Females can produce several semi-spherical oothecae, 2 cm in diameter and contain up to 400 eggs. Oothecae are often attached to plants such as shrubs and small trees. The Chinese mantis feeds on bees, spiders, grasshoppers, cicadas, small reptiles, amphibians to hummingbirds.

 
  Chinese mantis (Tenodera aridifolia sinensis)
Squiblift
 
   
 
About

Dec 11, 2020

Filmed 18 Sep 20

 

 

Camcorder

 
 
Visitor Sightings
 
           
 

Report a sighting of this insect.

 
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Simply email us at info@MinnesotaSeasons.com.
Be sure to include a location.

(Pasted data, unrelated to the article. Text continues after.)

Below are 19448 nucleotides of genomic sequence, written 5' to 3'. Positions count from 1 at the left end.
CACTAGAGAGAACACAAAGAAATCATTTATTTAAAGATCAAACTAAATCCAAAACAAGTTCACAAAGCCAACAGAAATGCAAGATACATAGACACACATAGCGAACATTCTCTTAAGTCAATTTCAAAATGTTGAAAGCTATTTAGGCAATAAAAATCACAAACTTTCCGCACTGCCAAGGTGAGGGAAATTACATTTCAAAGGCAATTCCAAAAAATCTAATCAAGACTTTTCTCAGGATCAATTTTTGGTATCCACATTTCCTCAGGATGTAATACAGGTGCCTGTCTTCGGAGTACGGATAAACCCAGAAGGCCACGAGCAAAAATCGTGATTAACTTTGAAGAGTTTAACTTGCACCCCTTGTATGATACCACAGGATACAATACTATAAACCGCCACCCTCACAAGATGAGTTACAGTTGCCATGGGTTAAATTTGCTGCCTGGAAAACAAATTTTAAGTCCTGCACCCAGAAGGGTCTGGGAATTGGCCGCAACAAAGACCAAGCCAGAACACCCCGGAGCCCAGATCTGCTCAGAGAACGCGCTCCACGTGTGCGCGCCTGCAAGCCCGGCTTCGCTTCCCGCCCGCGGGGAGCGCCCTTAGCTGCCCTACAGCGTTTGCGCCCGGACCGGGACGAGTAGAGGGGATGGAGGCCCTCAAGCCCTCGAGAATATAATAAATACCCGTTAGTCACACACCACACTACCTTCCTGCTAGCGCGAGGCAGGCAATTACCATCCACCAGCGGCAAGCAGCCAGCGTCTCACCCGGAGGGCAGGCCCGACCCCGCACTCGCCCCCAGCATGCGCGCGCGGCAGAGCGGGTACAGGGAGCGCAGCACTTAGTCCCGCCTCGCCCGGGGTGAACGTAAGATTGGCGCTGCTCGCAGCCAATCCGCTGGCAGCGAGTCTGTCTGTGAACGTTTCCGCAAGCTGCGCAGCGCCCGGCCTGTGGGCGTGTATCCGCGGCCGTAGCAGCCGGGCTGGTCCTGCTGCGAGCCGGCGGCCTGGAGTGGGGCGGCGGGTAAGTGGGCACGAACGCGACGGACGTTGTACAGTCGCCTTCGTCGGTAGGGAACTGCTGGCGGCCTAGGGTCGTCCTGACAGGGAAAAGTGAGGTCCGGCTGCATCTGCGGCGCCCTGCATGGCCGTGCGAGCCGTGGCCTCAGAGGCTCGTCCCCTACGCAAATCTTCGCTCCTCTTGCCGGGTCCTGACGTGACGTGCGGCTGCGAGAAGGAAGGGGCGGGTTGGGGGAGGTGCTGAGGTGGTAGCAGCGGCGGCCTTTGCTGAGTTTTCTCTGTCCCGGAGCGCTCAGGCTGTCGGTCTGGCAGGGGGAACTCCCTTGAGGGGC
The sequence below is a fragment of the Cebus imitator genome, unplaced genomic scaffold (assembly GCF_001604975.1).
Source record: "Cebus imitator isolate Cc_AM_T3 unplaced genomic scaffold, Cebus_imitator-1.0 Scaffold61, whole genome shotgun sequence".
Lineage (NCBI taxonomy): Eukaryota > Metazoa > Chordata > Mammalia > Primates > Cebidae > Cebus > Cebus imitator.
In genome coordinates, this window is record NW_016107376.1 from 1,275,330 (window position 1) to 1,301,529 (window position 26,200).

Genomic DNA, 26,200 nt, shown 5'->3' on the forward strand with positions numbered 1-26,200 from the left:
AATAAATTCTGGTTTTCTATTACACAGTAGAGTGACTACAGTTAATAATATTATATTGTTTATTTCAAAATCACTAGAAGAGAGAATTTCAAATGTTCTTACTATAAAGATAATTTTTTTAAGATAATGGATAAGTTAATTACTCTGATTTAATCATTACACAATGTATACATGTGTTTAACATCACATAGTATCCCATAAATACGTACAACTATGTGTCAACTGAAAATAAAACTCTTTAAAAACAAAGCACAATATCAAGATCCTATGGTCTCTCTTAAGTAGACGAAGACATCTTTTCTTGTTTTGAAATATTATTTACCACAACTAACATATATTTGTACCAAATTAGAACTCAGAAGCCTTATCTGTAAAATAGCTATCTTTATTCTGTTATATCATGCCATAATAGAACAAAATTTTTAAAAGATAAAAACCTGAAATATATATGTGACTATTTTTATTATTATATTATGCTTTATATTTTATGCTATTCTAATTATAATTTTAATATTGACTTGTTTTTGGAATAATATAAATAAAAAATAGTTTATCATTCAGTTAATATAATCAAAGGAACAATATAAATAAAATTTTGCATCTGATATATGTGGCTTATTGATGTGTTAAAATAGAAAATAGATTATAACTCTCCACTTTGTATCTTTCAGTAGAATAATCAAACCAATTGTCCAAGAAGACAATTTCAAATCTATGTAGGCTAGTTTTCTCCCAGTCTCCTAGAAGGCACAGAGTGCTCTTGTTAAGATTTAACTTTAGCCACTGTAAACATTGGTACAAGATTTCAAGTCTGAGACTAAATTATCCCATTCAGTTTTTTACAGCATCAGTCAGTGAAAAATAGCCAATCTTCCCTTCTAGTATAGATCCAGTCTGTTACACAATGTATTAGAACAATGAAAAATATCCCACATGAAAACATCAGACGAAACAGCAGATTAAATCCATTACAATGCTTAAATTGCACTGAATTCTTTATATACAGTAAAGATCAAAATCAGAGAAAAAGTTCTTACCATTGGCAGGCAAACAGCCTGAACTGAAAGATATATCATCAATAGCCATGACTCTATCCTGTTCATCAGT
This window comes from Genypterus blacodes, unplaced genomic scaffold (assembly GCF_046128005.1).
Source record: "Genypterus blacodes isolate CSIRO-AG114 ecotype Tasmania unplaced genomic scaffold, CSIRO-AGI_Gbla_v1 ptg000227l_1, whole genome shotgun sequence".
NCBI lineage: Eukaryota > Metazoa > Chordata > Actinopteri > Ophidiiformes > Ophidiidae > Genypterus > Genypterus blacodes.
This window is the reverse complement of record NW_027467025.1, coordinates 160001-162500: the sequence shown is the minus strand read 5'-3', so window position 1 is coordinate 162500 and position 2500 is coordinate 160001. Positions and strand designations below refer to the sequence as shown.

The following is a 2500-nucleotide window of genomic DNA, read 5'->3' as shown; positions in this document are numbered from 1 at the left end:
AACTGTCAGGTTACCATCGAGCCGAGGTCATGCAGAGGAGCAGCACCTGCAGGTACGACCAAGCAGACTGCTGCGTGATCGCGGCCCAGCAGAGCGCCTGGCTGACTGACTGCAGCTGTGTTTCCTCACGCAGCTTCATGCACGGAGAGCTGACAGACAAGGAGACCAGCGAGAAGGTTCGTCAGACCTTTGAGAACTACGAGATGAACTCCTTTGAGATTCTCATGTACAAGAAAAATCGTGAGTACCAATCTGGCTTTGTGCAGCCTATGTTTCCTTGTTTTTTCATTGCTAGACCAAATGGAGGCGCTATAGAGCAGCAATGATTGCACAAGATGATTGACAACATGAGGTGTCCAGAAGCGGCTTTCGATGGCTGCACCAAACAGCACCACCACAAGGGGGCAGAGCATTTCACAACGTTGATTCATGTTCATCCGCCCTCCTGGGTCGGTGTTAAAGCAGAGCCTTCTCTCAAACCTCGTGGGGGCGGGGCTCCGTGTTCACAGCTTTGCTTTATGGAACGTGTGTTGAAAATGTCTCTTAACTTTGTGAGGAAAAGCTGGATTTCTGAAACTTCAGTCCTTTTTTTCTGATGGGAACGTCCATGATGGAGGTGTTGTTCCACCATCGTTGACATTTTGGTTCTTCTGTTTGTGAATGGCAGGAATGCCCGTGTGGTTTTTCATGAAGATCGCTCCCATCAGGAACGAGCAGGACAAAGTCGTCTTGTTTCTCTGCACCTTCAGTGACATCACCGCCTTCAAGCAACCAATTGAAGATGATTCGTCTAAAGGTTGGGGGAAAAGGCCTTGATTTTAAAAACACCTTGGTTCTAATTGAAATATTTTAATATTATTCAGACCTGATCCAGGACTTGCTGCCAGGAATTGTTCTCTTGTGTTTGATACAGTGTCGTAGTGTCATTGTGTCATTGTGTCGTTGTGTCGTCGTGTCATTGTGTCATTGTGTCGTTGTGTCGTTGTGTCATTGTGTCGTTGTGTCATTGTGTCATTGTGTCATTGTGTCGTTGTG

David Sorenson
10/5/2021

Location: St. Paul near state fair fairgrounds

found it on our garage door

Chinese mantis

 
  Bobbie Lien
9/25/2021

Location: Moorhead, MN

Saw a Chinese praying mantis on our deck here in Moorhead this date. Never seen one here before and understand we should not see one this far north in MN.   Climate change?

 
  Corey Anderson
9/1/2021

Location: Jackson, MN

Found today on the side of my mother’s house in Jackson….. is rather large 3+ inches.

Chinese mantis

 
  Nate Redig
8/27/2021

Location: in the area in the middle between Winona and (small area) Wilson and the interstate going past Wilson.

My Science teacher said I should report the praying mantis, it is about 4 and 1 fourth inches long (not including the hand spike things) also here is a photo

Chinese mantis

 
           
 
MinnesotaSeasons.com Sightings
 
 

 

 

 

 

Binoculars


Created: 9/6/2021

Last Updated: